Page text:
The JavaScript is important to understand but it’s not really important till you connect it to a website. The later lessons cover exactly that.

The certification right now isn’t for web development and JavaScript. It’s merely JavaScript if I recall correctly.

You’re probably overthinking this. Just relax. :hugs: You got this.

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Welcome to the world of JS and Free Code Camp!!! I started right when FCC was brand new and was only a curated curriculum. In otherwords, FCC linked to other sites that had coding lessons, and FCC helped you track your progress and provide a guided learning pathway.

What I found back then was that

  • I needed to repeat lessons I had just done
  • I used muiltiple sites to reinforce what I had just learned
  • I wrote a parallel project to the ones in the lesson to make sure I could abstract the concepts.

I’m not sure what your background is in education, but there are a lot of ideas out there that apply to any thing you’re trying to get better at.

Kaizen is a japanese term for continual improvement. It doesn’t matter if you are a beginner, intermediate or expert, there is always someplace you can improve. Some tennets of improving are:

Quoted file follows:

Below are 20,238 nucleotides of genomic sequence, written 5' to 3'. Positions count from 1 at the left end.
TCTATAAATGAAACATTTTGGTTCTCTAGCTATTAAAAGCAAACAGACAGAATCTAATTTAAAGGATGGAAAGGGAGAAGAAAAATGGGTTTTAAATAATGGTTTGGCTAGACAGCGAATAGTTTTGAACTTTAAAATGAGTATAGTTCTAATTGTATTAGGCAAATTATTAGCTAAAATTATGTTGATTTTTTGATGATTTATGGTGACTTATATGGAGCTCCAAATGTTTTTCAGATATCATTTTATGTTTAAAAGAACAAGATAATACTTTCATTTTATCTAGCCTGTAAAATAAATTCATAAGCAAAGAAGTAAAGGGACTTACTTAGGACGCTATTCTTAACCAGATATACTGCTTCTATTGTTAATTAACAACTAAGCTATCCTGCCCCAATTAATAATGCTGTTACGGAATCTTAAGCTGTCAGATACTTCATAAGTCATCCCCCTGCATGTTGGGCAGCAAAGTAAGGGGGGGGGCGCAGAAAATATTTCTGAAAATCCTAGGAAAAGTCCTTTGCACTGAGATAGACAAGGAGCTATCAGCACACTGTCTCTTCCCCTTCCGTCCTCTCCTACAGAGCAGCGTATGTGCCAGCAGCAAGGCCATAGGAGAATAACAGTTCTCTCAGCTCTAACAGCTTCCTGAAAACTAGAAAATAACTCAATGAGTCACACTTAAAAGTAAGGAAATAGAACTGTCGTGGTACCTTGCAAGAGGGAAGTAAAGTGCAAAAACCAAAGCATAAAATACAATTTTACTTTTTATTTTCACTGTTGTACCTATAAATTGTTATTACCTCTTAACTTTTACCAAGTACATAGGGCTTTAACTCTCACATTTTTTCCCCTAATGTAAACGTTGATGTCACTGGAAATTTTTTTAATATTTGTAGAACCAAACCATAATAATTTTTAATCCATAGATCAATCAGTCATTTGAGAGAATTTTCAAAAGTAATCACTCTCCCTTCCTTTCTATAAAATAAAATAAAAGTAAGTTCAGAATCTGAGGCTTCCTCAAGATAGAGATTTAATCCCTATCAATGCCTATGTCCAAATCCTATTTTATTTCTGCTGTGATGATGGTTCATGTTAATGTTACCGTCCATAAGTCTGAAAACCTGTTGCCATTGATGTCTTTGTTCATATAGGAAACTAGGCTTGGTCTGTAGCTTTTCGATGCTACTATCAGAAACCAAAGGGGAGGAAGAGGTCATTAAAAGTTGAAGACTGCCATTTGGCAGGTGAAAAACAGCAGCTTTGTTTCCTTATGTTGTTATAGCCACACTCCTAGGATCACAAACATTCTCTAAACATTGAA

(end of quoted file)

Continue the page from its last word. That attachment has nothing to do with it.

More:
-You need a blueprint of what you’re trying to do. Code tutorials and lessons here provide a blue print
-You need to break things down into small managable pieces. (Code tutorials do this for you…as you make progress you can take 2 ideas from a code tutorial and create your own idea. eg how to create a random number & how to create an array of strings. Combine these ideas and you can create random quotes…assuming quotes are what you stored in the array
-You need objective feedback on how you’re doing. The tests in FCC provide feedback on whether you’re correct or incorrect. The forums can hep provide feedback on your thinking process.
-You need to reapply what you just got feedback on to see if you can do it better.

As long as you’re generally following these steps, you’ll make continual improvement.

It doesn’t matter if you’re not meeting someone else’s objectives for progress…what matters is if YOU are making progress.

Keep in mind that finding mistakes and errors are how you identify what you need to improve upon.

Maybe you can’t recall the syntax for making a random number. This is a memorization/repetition issue. So make notes, or notecards and review your notecards during breaks at work.

Those are just some simple ideas, but meant to provide encouragement. Keep it up.

As you make progress what seems abstract now will beome more concrete.

Maybe take some example from your field. YOu said you have a blue collar background, so think of some process that you do in your job. Just making this up, but say you are a welder…you need to do things in a specific order to make a good weld. Or you need to make choices about your materials, rod size, etc before you weld. Or there is a series of safety steps (turn gas on, put mask on, etc).

With somethign you know really well in mind, think of how what you just learned and try to apply it. At first it’s super simple…
-print a list of steps to the screen
-store the steps in an array
-let a user interact with the steps, like “click here when done”.

Hope that helps. You got this!